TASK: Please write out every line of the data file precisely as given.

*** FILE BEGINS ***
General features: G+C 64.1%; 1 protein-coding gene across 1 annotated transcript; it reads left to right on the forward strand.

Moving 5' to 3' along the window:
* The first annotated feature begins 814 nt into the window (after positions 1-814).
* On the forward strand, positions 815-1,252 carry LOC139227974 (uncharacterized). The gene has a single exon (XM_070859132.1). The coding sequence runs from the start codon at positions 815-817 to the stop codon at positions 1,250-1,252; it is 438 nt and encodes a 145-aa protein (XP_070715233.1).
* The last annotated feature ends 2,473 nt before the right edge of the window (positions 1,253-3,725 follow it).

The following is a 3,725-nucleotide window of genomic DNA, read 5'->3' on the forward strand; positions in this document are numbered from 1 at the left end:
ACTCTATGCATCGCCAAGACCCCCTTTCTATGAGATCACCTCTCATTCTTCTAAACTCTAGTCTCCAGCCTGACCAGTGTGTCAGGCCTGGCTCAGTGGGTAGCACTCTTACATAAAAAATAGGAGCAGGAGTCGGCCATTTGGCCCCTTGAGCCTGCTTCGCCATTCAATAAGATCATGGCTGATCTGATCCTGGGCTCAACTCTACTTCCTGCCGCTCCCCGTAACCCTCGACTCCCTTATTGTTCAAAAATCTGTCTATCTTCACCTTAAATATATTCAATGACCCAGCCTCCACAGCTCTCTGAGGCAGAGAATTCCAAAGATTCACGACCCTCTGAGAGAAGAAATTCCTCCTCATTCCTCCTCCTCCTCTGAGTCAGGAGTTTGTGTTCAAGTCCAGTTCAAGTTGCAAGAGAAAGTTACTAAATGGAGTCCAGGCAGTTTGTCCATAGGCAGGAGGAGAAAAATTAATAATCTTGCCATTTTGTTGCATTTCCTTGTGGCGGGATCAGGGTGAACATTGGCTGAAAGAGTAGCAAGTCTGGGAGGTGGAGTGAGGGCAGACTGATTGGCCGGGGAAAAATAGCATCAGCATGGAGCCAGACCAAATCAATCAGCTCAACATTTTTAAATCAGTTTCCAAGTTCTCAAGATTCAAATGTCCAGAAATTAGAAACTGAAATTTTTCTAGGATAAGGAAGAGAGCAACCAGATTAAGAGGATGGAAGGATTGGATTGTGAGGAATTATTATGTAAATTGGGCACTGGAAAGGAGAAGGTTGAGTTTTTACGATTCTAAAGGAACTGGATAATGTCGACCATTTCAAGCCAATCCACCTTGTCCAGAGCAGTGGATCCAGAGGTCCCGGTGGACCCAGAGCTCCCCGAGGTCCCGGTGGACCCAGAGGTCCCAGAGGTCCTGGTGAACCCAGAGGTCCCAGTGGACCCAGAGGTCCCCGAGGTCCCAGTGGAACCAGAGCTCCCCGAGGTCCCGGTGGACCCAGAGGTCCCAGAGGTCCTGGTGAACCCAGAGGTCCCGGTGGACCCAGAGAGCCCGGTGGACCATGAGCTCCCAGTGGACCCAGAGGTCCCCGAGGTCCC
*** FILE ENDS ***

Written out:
General features: G+C 64.1%; 1 protein-coding gene across 1 annotated transcript; it reads left to right on the forward strand.

Moving 5' to 3' along the window:
* The first annotated feature begins 814 nt into the window (after positions 1-814).
* On the forward strand, positions 815-1,252 carry LOC139227974 (uncharacterized). The gene has a single exon (XM_070859132.1). The coding sequence runs from the start codon at positions 815-817 to the stop codon at positions 1,250-1,252; it is 438 nt and encodes a 145-aa protein (XP_070715233.1).
* The last annotated feature ends 2,473 nt before the right edge of the window (positions 1,253-3,725 follow it).

The following is a 3,725-nucleotide window of genomic DNA, read 5'->3' on the forward strand; positions in this document are numbered from 1 at the left end:
ACTCTATGCATCGCCAAGACCCCCTTTCTATGAGATCACCTCTCATTCTTCTAAACTCTAGTCTCCAGCCTGACCAGTGTGTCAGGCCTGGCTCAGTGGGTAGCACTCTTACATAAAAAATAGGAGCAGGAGTCGGCCATTTGGCCCCTTGAGCCTGCTTCGCCATTCAATAAGATCATGGCTGATCTGATCCTGGGCTCAACTCTACTTCCTGCCGCTCCCCGTAACCCTCGACTCCCTTATTGTTCAAAAATCTGTCTATCTTCACCTTAAATATATTCAATGACCCAGCCTCCACAGCTCTCTGAGGCAGAGAATTCCAAAGATTCACGACCCTCTGAGAGAAGAAATTCCTCCTCATTCCTCCTCCTCCTCTGAGTCAGGAGTTTGTGTTCAAGTCCAGTTCAAGTTGCAAGAGAAAGTTACTAAATGGAGTCCAGGCAGTTTGTCCATAGGCAGGAGGAGAAAAATTAATAATCTTGCCATTTTGTTGCATTTCCTTGTGGCGGGATCAGGGTGAACATTGGCTGAAAGAGTAGCAAGTCTGGGAGGTGGAGTGAGGGCAGACTGATTGGCCGGGGAAAAATAGCATCAGCATGGAGCCAGACCAAATCAATCAGCTCAACATTTTTAAATCAGTTTCCAAGTTCTCAAGATTCAAATGTCCAGAAATTAGAAACTGAAATTTTTCTAGGATAAGGAAGAGAGCAACCAGATTAAGAGGATGGAAGGATTGGATTGTGAGGAATTATTATGTAAATTGGGCACTGGAAAGGAGAAGGTTGAGTTTTTACGATTCTAAAGGAACTGGATAATGTCGACCATTTCAAGCCAATCCACCTTGTCCAGAGCAGTGGATCCAGAGGTCCCGGTGGACCCAGAGCTCCCCGAGGTCCCGGTGGACCCAGAGGTCCCAGAGGTCCTGGTGAACCCAGAGGTCCCAGTGGACCCAGAGGTCCCCGAGGTCCCAGTGGAACCAGAGCTCCCCGAGGTCCCGGTGGACCCAGAGGTCCCAGAGGTCCTGGTGAACCCAGAGGTCCCGGTGGACCCAGAGAGCCCGGTGGACCATGAGCTCCCAGTGGACCCAGAGGTCCCCGAGGTCCC